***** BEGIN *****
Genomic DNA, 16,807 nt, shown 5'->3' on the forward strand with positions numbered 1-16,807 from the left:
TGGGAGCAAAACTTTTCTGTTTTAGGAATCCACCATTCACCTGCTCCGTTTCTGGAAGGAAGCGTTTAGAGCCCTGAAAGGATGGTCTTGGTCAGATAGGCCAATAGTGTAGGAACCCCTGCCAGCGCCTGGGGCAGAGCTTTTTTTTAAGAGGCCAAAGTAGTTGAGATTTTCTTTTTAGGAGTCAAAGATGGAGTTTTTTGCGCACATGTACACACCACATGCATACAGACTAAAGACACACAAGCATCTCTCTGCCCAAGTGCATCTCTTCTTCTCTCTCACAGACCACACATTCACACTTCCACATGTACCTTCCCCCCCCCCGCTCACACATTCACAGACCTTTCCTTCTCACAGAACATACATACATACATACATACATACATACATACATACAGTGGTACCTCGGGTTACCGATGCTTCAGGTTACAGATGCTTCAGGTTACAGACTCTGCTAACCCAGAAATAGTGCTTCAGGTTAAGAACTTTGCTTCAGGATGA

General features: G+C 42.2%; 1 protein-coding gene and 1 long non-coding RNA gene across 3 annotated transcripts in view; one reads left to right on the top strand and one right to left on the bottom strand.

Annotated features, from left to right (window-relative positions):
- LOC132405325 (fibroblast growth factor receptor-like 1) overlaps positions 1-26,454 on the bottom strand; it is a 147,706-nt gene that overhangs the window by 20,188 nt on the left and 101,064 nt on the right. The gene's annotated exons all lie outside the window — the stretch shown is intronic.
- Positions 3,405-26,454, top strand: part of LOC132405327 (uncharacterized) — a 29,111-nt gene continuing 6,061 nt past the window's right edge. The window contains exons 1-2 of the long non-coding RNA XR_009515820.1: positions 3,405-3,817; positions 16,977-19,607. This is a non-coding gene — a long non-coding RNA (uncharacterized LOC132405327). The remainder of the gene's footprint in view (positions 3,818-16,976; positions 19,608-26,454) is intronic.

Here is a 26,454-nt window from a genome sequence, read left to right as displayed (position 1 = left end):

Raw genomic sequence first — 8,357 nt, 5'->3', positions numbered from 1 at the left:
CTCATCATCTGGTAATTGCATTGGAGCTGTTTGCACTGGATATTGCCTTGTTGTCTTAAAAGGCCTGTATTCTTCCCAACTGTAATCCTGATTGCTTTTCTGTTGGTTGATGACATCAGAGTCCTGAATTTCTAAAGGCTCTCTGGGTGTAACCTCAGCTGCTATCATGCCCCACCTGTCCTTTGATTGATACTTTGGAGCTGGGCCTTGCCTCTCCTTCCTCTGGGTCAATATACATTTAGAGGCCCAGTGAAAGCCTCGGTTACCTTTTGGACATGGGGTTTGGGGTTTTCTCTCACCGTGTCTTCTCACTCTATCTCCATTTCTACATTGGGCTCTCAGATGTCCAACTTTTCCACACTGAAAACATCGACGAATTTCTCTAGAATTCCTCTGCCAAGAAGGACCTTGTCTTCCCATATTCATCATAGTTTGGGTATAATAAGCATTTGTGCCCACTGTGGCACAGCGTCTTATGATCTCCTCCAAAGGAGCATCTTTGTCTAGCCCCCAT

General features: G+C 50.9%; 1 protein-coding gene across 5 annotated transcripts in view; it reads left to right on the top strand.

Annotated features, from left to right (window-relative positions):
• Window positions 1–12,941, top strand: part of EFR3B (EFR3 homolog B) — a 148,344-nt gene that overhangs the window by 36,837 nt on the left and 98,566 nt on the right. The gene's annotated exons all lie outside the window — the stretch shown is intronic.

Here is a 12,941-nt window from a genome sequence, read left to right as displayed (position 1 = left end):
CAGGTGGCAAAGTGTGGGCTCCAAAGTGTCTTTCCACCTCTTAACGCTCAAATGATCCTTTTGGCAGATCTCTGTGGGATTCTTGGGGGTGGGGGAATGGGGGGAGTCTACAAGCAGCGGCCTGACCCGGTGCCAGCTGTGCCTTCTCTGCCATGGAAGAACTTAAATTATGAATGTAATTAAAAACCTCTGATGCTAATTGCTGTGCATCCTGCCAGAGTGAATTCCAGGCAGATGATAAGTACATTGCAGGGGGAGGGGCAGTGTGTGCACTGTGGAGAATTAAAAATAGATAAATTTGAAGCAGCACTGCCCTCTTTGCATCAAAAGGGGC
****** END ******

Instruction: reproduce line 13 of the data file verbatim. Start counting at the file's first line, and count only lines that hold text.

Here is a 12,941-nt window from a genome sequence, read left to right as displayed (position 1 = left end):